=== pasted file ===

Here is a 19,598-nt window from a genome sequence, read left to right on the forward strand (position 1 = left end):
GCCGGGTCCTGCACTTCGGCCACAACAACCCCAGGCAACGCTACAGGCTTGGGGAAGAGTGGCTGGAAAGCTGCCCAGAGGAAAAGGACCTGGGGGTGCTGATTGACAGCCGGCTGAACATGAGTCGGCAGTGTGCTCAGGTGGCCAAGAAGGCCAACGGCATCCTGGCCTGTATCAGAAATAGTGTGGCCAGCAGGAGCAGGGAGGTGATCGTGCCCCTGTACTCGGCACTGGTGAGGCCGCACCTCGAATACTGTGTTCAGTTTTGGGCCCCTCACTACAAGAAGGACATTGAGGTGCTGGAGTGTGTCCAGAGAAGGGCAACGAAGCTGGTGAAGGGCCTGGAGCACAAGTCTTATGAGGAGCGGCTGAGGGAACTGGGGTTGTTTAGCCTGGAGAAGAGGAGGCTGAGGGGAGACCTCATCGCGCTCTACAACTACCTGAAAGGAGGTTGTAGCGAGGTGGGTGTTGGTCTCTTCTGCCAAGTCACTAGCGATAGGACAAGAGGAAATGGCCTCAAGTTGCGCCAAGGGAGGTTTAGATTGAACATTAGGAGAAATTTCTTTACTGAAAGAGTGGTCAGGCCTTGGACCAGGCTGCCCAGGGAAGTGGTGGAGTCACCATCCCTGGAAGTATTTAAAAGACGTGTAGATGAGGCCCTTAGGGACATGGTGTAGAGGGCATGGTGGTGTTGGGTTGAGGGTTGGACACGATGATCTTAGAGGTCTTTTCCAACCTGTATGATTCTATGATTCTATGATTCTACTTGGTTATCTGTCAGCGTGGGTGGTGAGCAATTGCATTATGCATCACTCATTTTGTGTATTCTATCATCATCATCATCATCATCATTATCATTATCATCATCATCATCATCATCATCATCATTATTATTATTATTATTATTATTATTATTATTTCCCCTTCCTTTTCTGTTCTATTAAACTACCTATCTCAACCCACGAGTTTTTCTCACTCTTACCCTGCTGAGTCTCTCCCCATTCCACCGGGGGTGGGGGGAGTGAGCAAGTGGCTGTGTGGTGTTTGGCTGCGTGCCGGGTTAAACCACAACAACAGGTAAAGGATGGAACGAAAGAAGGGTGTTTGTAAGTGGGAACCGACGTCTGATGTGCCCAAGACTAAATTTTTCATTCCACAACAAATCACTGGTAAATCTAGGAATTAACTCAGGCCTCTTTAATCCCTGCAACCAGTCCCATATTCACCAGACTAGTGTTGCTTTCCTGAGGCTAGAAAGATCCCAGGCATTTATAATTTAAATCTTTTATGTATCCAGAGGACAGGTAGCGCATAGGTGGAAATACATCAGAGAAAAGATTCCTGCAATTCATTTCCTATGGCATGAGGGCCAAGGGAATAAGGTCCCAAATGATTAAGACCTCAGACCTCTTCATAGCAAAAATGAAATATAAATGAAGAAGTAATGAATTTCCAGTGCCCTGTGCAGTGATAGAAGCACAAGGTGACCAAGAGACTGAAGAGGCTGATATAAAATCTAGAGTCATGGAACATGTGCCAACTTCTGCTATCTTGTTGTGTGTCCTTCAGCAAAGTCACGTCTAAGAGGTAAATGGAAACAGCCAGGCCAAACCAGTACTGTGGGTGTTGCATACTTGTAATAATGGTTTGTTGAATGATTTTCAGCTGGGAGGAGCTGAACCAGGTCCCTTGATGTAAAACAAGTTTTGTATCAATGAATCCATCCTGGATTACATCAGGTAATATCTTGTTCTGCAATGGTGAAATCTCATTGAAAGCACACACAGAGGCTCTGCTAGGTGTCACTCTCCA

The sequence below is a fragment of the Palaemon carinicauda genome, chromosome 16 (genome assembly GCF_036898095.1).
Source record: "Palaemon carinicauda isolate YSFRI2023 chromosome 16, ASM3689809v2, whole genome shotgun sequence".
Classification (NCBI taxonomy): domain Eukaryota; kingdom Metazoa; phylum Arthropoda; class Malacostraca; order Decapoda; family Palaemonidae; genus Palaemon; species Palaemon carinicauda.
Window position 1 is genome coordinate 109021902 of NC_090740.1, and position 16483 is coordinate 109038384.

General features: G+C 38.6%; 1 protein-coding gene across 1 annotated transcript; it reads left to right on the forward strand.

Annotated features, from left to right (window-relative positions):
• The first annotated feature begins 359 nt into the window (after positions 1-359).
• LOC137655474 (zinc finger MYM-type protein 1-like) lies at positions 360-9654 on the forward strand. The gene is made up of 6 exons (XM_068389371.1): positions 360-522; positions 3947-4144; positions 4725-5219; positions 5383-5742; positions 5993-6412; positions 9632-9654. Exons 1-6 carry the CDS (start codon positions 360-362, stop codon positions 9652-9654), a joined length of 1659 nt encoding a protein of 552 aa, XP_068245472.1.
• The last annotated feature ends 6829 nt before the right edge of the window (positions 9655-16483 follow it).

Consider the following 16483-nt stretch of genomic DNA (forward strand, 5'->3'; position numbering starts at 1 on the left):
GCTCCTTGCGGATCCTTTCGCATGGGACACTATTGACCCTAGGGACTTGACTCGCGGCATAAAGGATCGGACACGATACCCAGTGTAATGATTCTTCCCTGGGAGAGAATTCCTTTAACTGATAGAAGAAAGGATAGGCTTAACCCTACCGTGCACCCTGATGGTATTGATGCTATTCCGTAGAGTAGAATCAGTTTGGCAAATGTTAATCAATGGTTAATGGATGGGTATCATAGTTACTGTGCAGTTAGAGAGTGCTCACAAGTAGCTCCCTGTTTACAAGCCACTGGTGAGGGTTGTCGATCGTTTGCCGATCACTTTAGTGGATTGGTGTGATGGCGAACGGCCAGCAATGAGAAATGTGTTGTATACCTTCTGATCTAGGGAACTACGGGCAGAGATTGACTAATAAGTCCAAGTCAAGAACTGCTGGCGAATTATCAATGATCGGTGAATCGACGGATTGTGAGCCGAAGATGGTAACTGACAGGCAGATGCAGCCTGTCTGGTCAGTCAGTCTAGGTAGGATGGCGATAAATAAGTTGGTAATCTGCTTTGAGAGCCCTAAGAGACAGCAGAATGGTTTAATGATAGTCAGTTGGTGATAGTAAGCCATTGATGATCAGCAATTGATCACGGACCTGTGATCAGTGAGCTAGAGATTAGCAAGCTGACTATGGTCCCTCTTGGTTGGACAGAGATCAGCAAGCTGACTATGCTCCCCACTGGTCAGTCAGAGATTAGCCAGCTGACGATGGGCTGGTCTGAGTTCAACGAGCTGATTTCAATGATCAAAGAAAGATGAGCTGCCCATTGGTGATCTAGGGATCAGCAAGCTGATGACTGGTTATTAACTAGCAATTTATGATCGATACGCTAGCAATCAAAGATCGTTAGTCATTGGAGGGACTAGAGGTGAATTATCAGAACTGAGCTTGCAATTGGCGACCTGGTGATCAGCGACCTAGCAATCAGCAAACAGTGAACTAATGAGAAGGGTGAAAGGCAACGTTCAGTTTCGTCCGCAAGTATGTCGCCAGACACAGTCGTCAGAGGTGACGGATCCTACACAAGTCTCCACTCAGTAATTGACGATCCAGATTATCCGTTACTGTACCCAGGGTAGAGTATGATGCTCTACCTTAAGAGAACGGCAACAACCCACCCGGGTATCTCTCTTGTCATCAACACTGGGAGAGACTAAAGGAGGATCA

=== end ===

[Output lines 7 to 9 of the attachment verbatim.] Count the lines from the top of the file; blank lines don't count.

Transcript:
General features: G+C 38.6%; 1 protein-coding gene across 1 annotated transcript; it reads left to right on the forward strand.

Annotated features, from left to right (window-relative positions):
• The first annotated feature begins 359 nt into the window (after positions 1-359).